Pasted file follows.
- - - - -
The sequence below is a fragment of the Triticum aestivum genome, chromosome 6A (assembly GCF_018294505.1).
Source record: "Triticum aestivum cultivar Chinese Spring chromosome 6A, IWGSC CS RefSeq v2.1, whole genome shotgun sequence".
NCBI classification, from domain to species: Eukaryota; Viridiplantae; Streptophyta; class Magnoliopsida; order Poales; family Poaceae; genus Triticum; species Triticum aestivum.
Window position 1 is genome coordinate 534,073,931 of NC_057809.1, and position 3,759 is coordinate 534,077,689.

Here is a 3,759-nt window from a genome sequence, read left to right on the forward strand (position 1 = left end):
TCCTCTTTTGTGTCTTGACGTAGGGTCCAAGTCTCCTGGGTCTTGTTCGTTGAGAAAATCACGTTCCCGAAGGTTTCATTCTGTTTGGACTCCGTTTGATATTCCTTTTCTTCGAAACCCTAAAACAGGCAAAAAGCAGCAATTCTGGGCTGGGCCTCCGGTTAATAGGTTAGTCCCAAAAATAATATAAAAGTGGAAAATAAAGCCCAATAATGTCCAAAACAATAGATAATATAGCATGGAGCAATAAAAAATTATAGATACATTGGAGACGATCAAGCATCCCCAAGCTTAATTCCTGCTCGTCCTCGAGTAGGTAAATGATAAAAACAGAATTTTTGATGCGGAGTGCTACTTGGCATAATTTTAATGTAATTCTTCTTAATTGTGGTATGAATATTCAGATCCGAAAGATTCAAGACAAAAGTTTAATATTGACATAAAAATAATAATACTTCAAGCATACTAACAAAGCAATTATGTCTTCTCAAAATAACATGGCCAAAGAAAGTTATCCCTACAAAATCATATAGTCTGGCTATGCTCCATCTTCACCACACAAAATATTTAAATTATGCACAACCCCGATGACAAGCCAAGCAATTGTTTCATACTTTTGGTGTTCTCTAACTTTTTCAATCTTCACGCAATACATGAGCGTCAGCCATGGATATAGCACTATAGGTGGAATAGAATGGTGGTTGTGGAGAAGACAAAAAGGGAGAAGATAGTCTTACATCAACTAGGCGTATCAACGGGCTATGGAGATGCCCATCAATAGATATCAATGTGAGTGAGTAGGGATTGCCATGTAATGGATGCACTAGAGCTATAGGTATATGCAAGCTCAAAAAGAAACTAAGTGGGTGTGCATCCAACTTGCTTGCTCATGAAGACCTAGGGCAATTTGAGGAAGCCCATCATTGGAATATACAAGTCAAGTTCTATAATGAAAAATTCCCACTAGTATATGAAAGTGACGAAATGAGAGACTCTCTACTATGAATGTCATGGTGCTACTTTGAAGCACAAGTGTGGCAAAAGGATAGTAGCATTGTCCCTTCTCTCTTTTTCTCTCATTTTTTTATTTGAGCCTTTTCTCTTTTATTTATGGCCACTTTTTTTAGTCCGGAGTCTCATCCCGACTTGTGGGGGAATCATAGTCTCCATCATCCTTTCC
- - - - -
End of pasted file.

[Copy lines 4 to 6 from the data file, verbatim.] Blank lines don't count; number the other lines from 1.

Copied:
Window position 1 is genome coordinate 534,073,931 of NC_057809.1, and position 3,759 is coordinate 534,077,689.

Here is a 3,759-nt window from a genome sequence, read left to right on the forward strand (position 1 = left end):
TCCTCTTTTGTGTCTTGACGTAGGGTCCAAGTCTCCTGGGTCTTGTTCGTTGAGAAAATCACGTTCCCGAAGGTTTCATTCTGTTTGGACTCCGTTTGATATTCCTTTTCTTCGAAACCCTAAAACAGGCAAAAAGCAGCAATTCTGGGCTGGGCCTCCGGTTAATAGGTTAGTCCCAAAAATAATATAAAAGTGGAAAATAAAGCCCAATAATGTCCAAAACAATAGATAATATAGCATGGAGCAATAAAAAATTATAGATACATTGGAGACGATCAAGCATCCCCAAGCTTAATTCCTGCTCGTCCTCGAGTAGGTAAATGATAAAAACAGAATTTTTGATGCGGAGTGCTACTTGGCATAATTTTAATGTAATTCTTCTTAATTGTGGTATGAATATTCAGATCCGAAAGATTCAAGACAAAAGTTTAATATTGACATAAAAATAATAATACTTCAAGCATACTAACAAAGCAATTATGTCTTCTCAAAATAACATGGCCAAAGAAAGTTATCCCTACAAAATCATATAGTCTGGCTATGCTCCATCTTCACCACACAAAATATTTAAATTATGCACAACCCCGATGACAAGCCAAGCAATTGTTTCATACTTTTGGTGTTCTCTAACTTTTTCAATCTTCACGCAATACATGAGCGTCAGCCATGGATATAGCACTATAGGTGGAATAGAATGGTGGTTGTGGAGAAGACAAAAAGGGAGAAGATAGTCTTACATCAACTAGGCGTATCAACGGGCTATGGAGATGCCCATCAATAGATATCAATGTGAGTGAGTAGGGATTGCCATGTAATGGATGCACTAGAGCTATAGGTATATGCAAGCTCAAAAAGAAACTAAGTGGGTGTGCATCCAACTTGCTTGCTCATGAAGACCTAGGGCAATTTGAGGAAGCCCATCATTGGAATATACAAGTCAAGTTCTATAATGAAAAATTCCCACTAGTATATGAAAGTGACGAAATGAGAGACTCTCTACTATGAATGTCATGGTGCTACTTTGAAGCACAAGTGTGGCAAAAGGATAGTAGCATTGTCCCTTCTCTCTTTTTCTCTCATTTTTTTATTTGAGCCTTTTCTCTTTTATTTATGGCCACTTTTTTTAGTCCGGAGTCTCATCCCGACTTGTGGGGGAATCATAGTCTCCATCATCCTTTCC